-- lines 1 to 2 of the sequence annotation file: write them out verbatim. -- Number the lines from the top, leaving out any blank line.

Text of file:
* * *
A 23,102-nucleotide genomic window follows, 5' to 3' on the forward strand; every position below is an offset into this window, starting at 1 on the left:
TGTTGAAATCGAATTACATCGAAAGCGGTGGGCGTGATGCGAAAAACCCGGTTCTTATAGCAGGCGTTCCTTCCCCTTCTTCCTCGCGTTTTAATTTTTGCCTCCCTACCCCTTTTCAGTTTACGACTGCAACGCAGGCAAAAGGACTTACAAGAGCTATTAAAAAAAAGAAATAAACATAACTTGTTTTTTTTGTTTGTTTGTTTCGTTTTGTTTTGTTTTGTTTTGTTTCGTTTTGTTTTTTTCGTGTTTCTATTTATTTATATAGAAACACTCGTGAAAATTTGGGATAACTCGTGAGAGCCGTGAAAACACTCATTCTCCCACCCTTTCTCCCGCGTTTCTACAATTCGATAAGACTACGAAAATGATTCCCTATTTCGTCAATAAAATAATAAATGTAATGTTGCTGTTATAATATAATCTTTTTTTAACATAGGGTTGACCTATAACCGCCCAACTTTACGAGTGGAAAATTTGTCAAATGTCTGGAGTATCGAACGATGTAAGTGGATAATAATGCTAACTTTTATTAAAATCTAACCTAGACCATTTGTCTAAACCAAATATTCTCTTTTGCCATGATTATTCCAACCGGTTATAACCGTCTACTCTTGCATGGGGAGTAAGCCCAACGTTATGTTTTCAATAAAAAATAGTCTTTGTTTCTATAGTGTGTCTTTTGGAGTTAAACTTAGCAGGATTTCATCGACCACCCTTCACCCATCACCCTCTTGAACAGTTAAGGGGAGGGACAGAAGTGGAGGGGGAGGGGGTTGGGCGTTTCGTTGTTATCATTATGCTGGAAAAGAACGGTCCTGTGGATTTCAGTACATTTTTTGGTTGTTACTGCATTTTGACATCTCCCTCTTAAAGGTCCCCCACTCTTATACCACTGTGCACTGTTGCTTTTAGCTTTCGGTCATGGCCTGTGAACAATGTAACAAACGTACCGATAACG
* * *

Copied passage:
A 23,102-nucleotide genomic window follows, 5' to 3' on the forward strand; every position below is an offset into this window, starting at 1 on the left:
TGTTGAAATCGAATTACATCGAAAGCGGTGGGCGTGATGCGAAAAACCCGGTTCTTATAGCAGGCGTTCCTTCCCCTTCTTCCTCGCGTTTTAATTTTTGCCTCCCTACCCCTTTTCAGTTTACGACTGCAACGCAGGCAAAAGGACTTACAAGAGCTATTAAAAAAAAGAAATAAACATAACTTGTTTTTTTTGTTTGTTTGTTTCGTTTTGTTTTGTTTTGTTTTGTTTCGTTTTGTTTTTTTCGTGTTTCTATTTATTTATATAGAAACACTCGTGAAAATTTGGGATAACTCGTGAGAGCCGTGAAAACACTCATTCTCCCACCCTTTCTCCCGCGTTTCTACAATTCGATAAGACTACGAAAATGATTCCCTATTTCGTCAATAAAATAATAAATGTAATGTTGCTGTTATAATATAATCTTTTTTTAACATAGGGTTGACCTATAACCGCCCAACTTTACGAGTGGAAAATTTGTCAAATGTCTGGAGTATCGAACGATGTAAGTGGATAATAATGCTAACTTTTATTAAAATCTAACCTAGACCATTTGTCTAAACCAAATATTCTCTTTTGCCATGATTATTCCAACCGGTTATAACCGTCTACTCTTGCATGGGGAGTAAGCCCAACGTTATGTTTTCAATAAAAAATAGTCTTTGTTTCTATAGTGTGTCTTTTGGAGTTAAACTTAGCAGGATTTCATCGACCACCCTTCACCCATCACCCTCTTGAACAGTTAAGGGGAGGGACAGAAGTGGAGGGGGAGGGGGTTGGGCGTTTCGTTGTTATCATTATGCTGGAAAAGAACGGTCCTGTGGATTTCAGTACATTTTTTGGTTGTTACTGCATTTTGACATCTCCCTCTTAAAGGTCCCCCACTCTTATACCACTGTGCACTGTTGCTTTTAGCTTTCGGTCATGGCCTGTGAACAATGTAACAAACGTACCGATAACG